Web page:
• A 3D accelerator.  If you want to try any games, or if you work with 3D applications at all (Vista Aero, CAD, 3D modeling, etc.) you will need a 3D accelerator.  Of course if you are mainly using this machine for gaming you will want a fast 3D accelerator.  I don't do a whole lot of gaming - if gaming is your main purpose, I would recommend looking closely at modern gaming consoles before you decide to buy a PC just for gaming.  Don't go overboard here, the video card is one of the easiest internal parts of the machine to upgrade so if you need faster you can always get it later.

  • A cheap, wired keyboard with your preferred key setup.  Keyboards fail so seldom anyway that theres really no reason to try to get a higher-quality one.  You'll probably want to replace it after 6 months anyway because they generally get kind of nasty after awhile.

  • A monitor that is easy on your eyes.  Most modern LCDs meet this requirement.  Understand that whatever monitor you buy, you will probably be able to use it for much longer than your PC (because monitor technology progresses more slowly than PC technology) so its worthwhile to get the one you really want within reason.

  • A good cheap wired optical USB mouse.  Logitech is generally good.  This is another thing you'll probably want to replace after 6 months if you care about cleanliness.

  • A good area to put your PC.  Don't be afraid to spend extra on some ergonomic keyboard trays and monitor stands, or even a new computer desk - your wrists and neck will thank you.  Experiment with room lighting to find a configuration that eases eye strain.

  • Think about buying a battery backup unit.  It sucks to have your work go away when the power goes out.  If you decide to buy one, make sure its a high quality unit as low quality ones have the potential to reduce the life of your power supply.

Next, I want to give a list of hardware that is NOT conducive to an ideal PC experience:

  • The very fastest and most modern hardware available.  In general, consider the latest processor architecture, but do not get the model with the highest clock rate available.  CPUs and 3d accelerators with higher clock rates use more power and generate more heat, which will add to system fan noise and your electric bill.  Motherboards using newer chipsets often have unresolved firmware problems, and if you do encounter problems you will find less help online because with newer hardware there are fewer people who have experienced the problems before you.  You might end up being the 'guinea pig' and having to call the manufacturer trying to motivate them to fix the problem.  With CPUs, it is unlikely you will find any additional issues in higher speed models, but be aware that CPU clock frequencies are only one part of the overall performance equation for a modern PC.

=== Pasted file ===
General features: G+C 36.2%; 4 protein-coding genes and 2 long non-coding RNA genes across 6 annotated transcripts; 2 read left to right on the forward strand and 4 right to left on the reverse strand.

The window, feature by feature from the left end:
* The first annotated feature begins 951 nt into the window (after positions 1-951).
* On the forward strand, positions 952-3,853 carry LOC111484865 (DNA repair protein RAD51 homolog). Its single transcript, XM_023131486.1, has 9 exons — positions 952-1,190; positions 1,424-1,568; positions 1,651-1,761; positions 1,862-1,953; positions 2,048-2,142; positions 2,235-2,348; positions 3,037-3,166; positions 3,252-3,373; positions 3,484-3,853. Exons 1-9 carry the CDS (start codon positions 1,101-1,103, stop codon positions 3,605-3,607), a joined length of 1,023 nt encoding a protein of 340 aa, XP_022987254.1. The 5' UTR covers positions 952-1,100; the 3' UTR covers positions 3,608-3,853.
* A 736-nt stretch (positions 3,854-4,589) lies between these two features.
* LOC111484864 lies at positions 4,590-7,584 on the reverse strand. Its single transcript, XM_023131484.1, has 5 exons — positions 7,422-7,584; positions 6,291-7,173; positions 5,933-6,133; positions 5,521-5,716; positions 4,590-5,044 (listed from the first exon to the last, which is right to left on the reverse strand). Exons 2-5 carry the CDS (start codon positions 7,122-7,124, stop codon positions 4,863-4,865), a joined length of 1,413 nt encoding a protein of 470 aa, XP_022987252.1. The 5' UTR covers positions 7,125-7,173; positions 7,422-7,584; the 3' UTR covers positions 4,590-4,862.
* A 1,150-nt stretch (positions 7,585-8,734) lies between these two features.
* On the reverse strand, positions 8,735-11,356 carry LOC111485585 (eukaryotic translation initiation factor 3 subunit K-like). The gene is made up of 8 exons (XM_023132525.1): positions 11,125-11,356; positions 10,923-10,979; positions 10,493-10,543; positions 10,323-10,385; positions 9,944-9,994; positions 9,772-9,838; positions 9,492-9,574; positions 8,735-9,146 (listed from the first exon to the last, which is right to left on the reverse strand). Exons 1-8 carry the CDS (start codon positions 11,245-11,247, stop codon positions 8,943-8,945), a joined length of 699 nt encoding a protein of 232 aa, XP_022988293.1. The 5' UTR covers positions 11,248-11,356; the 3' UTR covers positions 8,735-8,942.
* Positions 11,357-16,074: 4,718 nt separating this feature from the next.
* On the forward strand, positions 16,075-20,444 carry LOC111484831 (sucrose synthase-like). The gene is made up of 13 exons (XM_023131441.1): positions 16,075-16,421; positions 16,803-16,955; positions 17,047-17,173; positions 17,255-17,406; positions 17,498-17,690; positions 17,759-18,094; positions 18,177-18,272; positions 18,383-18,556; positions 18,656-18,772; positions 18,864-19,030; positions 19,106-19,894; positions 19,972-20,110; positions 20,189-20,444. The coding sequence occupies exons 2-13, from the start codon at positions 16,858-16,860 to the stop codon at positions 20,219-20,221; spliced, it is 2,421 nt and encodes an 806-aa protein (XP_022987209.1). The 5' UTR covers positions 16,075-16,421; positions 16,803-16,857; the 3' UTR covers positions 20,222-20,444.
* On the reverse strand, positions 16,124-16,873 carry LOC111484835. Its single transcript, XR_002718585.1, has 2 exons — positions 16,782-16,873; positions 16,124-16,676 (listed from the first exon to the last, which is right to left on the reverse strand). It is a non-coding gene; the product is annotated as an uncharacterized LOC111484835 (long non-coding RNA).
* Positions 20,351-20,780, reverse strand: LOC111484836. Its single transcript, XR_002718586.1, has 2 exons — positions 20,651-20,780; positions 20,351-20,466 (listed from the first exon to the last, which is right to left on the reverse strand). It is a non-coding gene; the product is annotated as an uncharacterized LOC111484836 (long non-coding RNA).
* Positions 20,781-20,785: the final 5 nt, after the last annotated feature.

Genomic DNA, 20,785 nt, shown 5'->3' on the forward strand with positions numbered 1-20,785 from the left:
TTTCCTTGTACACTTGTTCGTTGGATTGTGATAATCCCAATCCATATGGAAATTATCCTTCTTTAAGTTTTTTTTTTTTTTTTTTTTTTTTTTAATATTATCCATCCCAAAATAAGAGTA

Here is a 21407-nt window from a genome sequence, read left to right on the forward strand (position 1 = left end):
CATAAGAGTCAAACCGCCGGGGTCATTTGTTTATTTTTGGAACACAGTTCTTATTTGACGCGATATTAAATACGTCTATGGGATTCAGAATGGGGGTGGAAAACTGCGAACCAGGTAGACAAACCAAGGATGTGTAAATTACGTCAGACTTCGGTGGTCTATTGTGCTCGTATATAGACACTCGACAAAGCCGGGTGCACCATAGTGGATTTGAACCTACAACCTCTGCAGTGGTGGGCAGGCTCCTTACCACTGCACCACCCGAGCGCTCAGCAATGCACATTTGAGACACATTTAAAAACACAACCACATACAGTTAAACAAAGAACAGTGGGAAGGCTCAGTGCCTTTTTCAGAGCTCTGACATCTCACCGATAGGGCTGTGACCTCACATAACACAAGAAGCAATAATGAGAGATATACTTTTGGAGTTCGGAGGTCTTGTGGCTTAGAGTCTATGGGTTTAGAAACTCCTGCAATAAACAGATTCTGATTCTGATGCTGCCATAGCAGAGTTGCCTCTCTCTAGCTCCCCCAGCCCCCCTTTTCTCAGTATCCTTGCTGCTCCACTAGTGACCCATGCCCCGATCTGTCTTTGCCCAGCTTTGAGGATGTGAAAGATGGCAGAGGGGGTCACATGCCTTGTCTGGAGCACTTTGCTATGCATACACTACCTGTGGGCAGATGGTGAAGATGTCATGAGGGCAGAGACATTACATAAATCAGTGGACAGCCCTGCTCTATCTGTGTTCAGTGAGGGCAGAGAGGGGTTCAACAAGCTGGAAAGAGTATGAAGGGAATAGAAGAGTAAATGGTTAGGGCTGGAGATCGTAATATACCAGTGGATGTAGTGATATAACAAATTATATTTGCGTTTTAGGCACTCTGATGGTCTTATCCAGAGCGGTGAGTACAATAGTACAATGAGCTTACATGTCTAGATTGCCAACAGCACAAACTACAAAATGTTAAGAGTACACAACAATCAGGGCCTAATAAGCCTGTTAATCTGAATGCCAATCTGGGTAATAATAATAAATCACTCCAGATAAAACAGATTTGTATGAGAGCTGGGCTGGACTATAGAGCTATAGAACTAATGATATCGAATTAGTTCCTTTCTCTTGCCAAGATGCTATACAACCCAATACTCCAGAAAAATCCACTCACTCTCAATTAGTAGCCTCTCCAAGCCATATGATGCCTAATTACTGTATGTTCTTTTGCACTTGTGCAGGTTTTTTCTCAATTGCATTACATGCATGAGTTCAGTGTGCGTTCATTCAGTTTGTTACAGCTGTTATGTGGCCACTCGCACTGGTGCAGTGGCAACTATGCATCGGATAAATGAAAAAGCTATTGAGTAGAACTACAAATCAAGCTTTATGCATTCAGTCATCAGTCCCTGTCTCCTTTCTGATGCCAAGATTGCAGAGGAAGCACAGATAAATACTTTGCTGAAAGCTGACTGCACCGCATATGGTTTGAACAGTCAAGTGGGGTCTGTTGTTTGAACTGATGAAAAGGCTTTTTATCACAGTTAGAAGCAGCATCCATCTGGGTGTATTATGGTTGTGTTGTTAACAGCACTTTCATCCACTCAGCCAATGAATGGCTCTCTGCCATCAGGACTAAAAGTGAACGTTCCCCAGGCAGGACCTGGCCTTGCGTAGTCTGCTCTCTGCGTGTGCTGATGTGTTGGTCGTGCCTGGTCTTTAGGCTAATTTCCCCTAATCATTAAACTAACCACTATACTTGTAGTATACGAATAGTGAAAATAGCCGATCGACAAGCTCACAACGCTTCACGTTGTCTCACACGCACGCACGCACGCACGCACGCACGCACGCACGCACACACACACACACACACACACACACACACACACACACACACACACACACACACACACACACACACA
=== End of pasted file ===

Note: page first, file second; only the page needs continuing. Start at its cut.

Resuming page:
• Anything wireless.  It might not break, but there is a good chance you will have problems with it at some point.

  • TV tuners.  There may be a few that are quality, but generally its not worth trying to find them in the sea of mediocrity that is TV tuner solutions today.  Consider just downloading the shows you want to watch from the Internet or watching them on DVD season sets.  If you want to take advantage of recording shows from your digital cable subscription, just get a 'Tivo', or whatever your local cable company's equivalent is.  TV Tuners for PC can't currently do digital cable reception (not completely true, but true enough), whereas some of the standalone 'Tivo' style units can.

General guidelines:

  • Expect to have to clean the inside of your computer every 6 months or so. Use compressed air specifically made for cleaning PCs.   You can also use an air compressor if you are sure there is no water or oil running through the air hose.  Do not use a vaccuum cleaner or anything wet.

  • Think twice about purchasing anything with misspelled words such as 'xtreme' or meaningless marketing words such as 'ultra edition', or 'elite' in the name.  This should be self-explanatory.

  • Give Linux a try.  Use a 'Linux live DVD' so you don't need to install it on your computer at first.  I think you will find that newer distributions such as Kubuntu, Fedora, and SUSE all have very competitive feature sets when compared to Microsoft Windows, minus all the activation and DRM BS that Microsoft / NBC thinks you should just 'trust' them with.

While, I'll agree with Dan on most all of his points, I do want to point out that I've been using Wireless networking cards and devices since 802.11b came out (when every nerd was out "war driving") and consider any minute wireless issues to be well worth the benefits of wireless.

Posted on 2008-03-21 23:58:41

Perry: You are one of a small percentage of people who knows how to configure and troubleshoot a wireless access point yourself. Even so, I bet you've had problems with it that many people would consider unacceptable. Personally I like my computer and Internet connection to work as reliably as possible.

Posted on 2008-03-22 03:17:45